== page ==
UV is the acronym for ultraviolet. Bill counters with ultraviolet detectors sense UV properties only found in legal notes. Bill counters with UV capabilities alert you of money lacking critical UV properties and identify it as counterfeit.

Will bill counters only count money?

Most bill counters will count tickets, coupons and other paper-based items. You simply need to determine the specifications of the bill counter and verify the minimum and maximum bill size the machine can handle. You should be OK if the item you need to count falls within those dimensions.

Is there any noticeable machine performance difference between counting new and used bills?

Bill counters will handle both new and used bills. The basic difference is most bill counters only count half as many used bills as new. This is because used, wrinkled, and folded bills take up more space than crisp new bills in the bill counter’s hopper.

Why are some bill counters equipped with a dust extraction system?

Bills, after they are handled and used for some time, collect all sorts of dirt and grime — including particles and dust. A dust extraction system is basically a vacuum that removes dust while bills are being counted. This feature is ideal for workers who suffer from allergies, or simply want to maintain a clean environment. You may be interested to know that many bills include traces of dust from various illegal narcotics that you will definitely want to eliminate.

Why do some counting machines have a dust shield?

The dust shield prevents particles and dust on the bills from filling the air. Once the machine is finished counting a stack of money, the dust shield will open for removal of the bills.

Are bill counting machines safe?

Other than normal electrical hazards, bill counters do not cause any serious physical harm. For obvious reasons, you would not want children using a bill counting machine.

Are there any bill counting models that run on batteries?

There are some small, entry-level models that run on AC or DC power. The ABC V-30 is a good example of such a bill counter. Most low- and all mid- to high-volume bill counters cannot run on batteries due to higher power requirements.

Do you still have billing counting machine questions? Visit our Money Handling Guide, or contact Office Zone for your bill counting concerns and needs.

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Lamination Film Questions? Perhaps We Can Help

Posted by: Morgan on February 6th, 2009

Almost every day, we receive questions from our customers, and potential customers, about lamination film. They want to know what thickness is best for their job, or why their laminated document didn’t turn out quite right. Below are a few common questions and answers we’ve found over the years to be the most Laminatorhelpful.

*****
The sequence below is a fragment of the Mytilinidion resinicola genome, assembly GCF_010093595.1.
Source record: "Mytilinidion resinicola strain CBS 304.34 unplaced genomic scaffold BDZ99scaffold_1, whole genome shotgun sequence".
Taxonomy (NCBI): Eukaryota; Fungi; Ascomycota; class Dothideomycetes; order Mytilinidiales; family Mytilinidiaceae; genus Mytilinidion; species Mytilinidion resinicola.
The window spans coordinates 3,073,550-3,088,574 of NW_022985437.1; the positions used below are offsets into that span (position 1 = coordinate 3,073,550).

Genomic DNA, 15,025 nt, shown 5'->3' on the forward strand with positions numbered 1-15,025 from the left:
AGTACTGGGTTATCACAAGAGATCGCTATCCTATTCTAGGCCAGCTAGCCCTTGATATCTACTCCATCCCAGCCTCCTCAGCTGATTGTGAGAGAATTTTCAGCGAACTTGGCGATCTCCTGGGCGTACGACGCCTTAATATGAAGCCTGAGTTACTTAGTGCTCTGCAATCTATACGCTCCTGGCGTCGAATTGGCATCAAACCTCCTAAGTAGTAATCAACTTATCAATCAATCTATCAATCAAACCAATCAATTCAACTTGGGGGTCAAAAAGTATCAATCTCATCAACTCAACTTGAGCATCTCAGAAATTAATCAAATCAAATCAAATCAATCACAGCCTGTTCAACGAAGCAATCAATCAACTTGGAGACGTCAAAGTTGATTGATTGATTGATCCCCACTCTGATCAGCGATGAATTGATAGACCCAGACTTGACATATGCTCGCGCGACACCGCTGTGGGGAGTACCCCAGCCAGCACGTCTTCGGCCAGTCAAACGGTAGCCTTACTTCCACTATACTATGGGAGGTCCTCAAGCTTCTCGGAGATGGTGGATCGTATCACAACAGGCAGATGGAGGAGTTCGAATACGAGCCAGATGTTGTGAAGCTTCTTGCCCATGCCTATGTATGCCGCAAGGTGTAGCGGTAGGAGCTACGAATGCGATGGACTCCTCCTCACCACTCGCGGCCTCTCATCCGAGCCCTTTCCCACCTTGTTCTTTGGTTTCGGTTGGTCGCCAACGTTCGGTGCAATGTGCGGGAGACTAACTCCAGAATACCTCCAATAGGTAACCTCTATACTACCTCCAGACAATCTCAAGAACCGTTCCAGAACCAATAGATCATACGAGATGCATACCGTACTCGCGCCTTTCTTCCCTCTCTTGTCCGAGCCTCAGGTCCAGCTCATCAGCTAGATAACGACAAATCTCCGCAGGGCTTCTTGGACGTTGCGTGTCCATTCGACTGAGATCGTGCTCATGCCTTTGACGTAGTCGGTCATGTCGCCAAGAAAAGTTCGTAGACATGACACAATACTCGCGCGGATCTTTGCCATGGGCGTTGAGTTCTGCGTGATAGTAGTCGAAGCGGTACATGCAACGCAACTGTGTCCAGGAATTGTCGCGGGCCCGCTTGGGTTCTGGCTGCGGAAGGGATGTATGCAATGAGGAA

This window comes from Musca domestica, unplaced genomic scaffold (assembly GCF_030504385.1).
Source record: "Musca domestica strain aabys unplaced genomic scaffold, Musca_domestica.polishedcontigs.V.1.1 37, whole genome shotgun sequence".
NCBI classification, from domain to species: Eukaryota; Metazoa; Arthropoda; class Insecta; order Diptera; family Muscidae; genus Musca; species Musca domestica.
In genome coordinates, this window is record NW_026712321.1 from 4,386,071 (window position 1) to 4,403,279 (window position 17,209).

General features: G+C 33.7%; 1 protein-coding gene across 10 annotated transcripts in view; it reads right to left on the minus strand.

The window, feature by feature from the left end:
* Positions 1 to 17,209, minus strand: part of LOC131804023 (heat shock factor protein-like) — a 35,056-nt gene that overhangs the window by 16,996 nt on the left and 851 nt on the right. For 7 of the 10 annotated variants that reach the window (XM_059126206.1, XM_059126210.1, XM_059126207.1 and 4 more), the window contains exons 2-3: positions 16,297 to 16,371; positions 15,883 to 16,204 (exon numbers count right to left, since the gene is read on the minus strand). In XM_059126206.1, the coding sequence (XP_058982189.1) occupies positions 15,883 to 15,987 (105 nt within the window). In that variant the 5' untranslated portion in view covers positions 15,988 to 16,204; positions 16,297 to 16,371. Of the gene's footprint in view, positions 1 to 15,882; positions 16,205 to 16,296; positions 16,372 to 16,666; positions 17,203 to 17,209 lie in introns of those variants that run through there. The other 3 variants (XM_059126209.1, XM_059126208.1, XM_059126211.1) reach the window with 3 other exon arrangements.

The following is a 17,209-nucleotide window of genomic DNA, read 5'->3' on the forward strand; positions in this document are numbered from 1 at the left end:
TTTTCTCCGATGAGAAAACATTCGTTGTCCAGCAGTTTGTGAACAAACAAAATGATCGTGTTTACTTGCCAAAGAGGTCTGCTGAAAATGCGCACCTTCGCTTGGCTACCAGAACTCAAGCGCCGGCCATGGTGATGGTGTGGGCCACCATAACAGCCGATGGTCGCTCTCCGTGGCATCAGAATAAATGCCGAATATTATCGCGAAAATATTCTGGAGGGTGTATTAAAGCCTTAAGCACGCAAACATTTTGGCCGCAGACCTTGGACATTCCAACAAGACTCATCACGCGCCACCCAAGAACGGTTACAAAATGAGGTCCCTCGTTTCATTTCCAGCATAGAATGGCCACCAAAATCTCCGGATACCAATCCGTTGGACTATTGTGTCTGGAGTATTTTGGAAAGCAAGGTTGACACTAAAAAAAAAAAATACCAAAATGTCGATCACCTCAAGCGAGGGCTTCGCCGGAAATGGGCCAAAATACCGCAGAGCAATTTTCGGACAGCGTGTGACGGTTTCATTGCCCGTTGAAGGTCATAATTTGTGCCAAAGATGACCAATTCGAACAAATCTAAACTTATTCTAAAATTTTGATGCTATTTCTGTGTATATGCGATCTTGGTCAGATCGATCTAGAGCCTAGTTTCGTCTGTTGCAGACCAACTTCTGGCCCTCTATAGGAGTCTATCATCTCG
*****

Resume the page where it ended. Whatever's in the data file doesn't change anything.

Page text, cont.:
What lamination film thickness should I use?

Laminator film is measured in mils, or thousandths of an inch. The mil thickness you use depends on what you want to laminate, and how firm, or rigid, you want the laminated item to be.

For example, if you are laminating something printed on cardstock, a thicker film is not required. If you are laminating a document printed on 20-pound bond paper, you would use film that is somewhat thicker. The most commonly requested lamination film thickness we’ve seen over the years is 5mil lamination film.

The lamination film on my laminated document looks cloudy. Why?

If the lamination film appears cloudy, you are likely running your laminator at too low a temperature and need to crank things up. The cloudiness is un-melted lamination glue and film.

Why does my lamination film have ripples?

If the film coming out of your laminator has a rippled effect, your laminator is probably running too hot. Turn down the laminator temperature and those unsightly ripples should go away.

There are bubbles in my laminated document. How did this happen?

If you see bubbles in your laminated document, your laminator is definitely running too hot. The film will boil and bubble when the laminator is too hot. Turning down the temperature on your laminator should eliminate this problem.  Be sure to contact Office Zone with all of your lamination film questions.

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Paper Counting Machines: Who Needs Them?

Posted by: Morgan on February 4th, 2009

Ever heard of a paper counting machine? There are a few varieties available today on the market. The one we highly recommend to our customers is the Max-Bantam Paper Counter from U.S. Paper Counters. The Max-Bantam may not look at all impressive on the outside, but it’s internal workings would impress even the most skeptical engineer. But I’ll spare you the boring details and simply let you know this machine is a Max-Bantammechanical wonder.

Most paper counters simply weigh a stack of paper and give you an estimate of how many pages there are in the stack. The Max-Bantam actually counts each and every single page. This is done by floating the stack of paper with a cushion of air while a small tab our counter flips through the stack of paper.

The process for counting a ream of 20 lb. bond paper takes merely seconds. The machine can also insert tabs of paper into the stack at selected intervals, if desired.

Who needs a paper counting machine? Most of our clients include print shops, commercial printers, and governments agencies, especially voting districts. We have customers who use paper counters for a wide variety of jobs including counting printed sheets, tickets, and paper voting ballots. You can find out more about paper counting machines here at Office Zone.